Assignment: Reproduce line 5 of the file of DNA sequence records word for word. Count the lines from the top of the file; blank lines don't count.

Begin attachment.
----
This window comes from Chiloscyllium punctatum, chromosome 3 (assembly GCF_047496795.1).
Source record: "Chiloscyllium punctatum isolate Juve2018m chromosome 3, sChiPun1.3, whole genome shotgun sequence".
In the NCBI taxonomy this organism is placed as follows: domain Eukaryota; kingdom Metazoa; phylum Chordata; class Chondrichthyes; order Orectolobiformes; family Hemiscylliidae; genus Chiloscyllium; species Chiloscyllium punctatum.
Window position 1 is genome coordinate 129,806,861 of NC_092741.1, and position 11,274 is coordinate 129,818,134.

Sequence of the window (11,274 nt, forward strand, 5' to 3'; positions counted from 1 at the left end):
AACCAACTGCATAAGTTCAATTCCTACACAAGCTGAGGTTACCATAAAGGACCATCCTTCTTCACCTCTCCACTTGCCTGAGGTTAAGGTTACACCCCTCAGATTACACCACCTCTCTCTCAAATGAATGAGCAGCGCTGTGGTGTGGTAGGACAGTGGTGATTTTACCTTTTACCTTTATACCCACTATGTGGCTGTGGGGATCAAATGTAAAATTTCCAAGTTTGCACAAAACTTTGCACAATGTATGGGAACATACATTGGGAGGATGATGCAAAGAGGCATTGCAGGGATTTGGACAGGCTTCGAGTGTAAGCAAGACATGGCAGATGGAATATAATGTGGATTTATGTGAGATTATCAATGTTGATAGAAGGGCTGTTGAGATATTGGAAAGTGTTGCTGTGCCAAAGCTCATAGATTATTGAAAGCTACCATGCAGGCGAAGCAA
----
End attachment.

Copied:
Sequence of the window (11,274 nt, forward strand, 5' to 3'; positions counted from 1 at the left end):